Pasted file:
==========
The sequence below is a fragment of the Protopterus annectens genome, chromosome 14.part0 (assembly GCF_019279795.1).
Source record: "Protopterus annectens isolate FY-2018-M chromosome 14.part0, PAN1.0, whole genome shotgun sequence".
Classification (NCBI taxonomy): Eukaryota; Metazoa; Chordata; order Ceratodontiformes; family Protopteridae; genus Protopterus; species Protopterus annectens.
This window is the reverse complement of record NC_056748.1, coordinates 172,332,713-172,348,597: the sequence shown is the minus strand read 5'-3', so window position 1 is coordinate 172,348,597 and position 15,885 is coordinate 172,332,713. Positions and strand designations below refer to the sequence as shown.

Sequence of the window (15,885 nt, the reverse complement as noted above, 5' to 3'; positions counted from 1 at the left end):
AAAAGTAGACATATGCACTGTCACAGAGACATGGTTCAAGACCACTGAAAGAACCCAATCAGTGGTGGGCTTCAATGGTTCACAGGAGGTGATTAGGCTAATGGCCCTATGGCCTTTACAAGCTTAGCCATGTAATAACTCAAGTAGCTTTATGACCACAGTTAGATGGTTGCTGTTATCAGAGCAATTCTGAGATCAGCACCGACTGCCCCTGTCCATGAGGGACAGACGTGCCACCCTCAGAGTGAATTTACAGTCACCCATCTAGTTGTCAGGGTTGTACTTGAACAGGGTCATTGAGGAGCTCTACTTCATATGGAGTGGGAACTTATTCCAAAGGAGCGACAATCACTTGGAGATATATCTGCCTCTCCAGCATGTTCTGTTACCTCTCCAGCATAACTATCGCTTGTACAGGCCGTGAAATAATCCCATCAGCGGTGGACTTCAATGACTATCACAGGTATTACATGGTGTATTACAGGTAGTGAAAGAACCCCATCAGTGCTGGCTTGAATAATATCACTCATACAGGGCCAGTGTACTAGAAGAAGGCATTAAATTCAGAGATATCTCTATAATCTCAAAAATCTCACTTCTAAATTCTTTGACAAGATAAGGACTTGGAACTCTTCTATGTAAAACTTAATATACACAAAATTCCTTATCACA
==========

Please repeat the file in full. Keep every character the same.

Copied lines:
The sequence below is a fragment of the Protopterus annectens genome, chromosome 14.part0 (assembly GCF_019279795.1).
Source record: "Protopterus annectens isolate FY-2018-M chromosome 14.part0, PAN1.0, whole genome shotgun sequence".
Classification (NCBI taxonomy): Eukaryota; Metazoa; Chordata; order Ceratodontiformes; family Protopteridae; genus Protopterus; species Protopterus annectens.
This window is the reverse complement of record NC_056748.1, coordinates 172,332,713-172,348,597: the sequence shown is the minus strand read 5'-3', so window position 1 is coordinate 172,348,597 and position 15,885 is coordinate 172,332,713. Positions and strand designations below refer to the sequence as shown.

Sequence of the window (15,885 nt, the reverse complement as noted above, 5' to 3'; positions counted from 1 at the left end):
AAAAGTAGACATATGCACTGTCACAGAGACATGGTTCAAGACCACTGAAAGAACCCAATCAGTGGTGGGCTTCAATGGTTCACAGGAGGTGATTAGGCTAATGGCCCTATGGCCTTTACAAGCTTAGCCATGTAATAACTCAAGTAGCTTTATGACCACAGTTAGATGGTTGCTGTTATCAGAGCAATTCTGAGATCAGCACCGACTGCCCCTGTCCATGAGGGACAGACGTGCCACCCTCAGAGTGAATTTACAGTCACCCATCTAGTTGTCAGGGTTGTACTTGAACAGGGTCATTGAGGAGCTCTACTTCATATGGAGTGGGAACTTATTCCAAAGGAGCGACAATCACTTGGAGATATATCTGCCTCTCCAGCATGTTCTGTTACCTCTCCAGCATAACTATCGCTTGTACAGGCCGTGAAATAATCCCATCAGCGGTGGACTTCAATGACTATCACAGGTATTACATGGTGTATTACAGGTAGTGAAAGAACCCCATCAGTGCTGGCTTGAATAATATCACTCATACAGGGCCAGTGTACTAGAAGAAGGCATTAAATTCAGAGATATCTCTATAATCTCAAAAATCTCACTTCTAAATTCTTTGACAAGATAAGGACTTGGAACTCTTCTATGTAAAACTTAATATACACAAAATTCCTTATCACA